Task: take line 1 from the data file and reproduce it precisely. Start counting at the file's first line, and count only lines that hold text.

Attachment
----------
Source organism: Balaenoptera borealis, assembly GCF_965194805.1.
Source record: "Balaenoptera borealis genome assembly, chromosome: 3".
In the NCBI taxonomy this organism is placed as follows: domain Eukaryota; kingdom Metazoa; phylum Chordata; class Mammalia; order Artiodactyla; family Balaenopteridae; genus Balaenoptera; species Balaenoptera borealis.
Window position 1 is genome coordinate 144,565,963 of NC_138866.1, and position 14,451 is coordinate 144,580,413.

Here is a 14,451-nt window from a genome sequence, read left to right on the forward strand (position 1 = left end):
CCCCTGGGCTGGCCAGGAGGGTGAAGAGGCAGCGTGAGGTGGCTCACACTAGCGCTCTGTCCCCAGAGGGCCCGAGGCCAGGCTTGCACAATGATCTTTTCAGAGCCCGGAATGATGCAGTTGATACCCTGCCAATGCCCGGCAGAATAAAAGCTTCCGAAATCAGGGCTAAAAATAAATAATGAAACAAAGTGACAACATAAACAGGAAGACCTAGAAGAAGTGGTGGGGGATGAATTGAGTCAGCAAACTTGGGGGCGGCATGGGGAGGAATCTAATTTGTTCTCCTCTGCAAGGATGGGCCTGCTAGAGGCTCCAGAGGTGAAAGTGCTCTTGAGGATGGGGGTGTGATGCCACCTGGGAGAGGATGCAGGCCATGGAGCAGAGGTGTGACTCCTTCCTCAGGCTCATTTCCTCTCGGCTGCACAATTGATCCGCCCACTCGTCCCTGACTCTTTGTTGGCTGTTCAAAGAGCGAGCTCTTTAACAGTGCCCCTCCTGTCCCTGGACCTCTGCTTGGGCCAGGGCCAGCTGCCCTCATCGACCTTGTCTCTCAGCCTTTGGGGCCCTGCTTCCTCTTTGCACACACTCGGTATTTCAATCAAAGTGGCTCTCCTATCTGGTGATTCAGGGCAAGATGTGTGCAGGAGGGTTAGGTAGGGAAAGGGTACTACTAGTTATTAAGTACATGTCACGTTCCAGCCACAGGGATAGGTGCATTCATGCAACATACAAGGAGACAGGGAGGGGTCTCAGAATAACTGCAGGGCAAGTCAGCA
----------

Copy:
Source organism: Balaenoptera borealis, assembly GCF_965194805.1.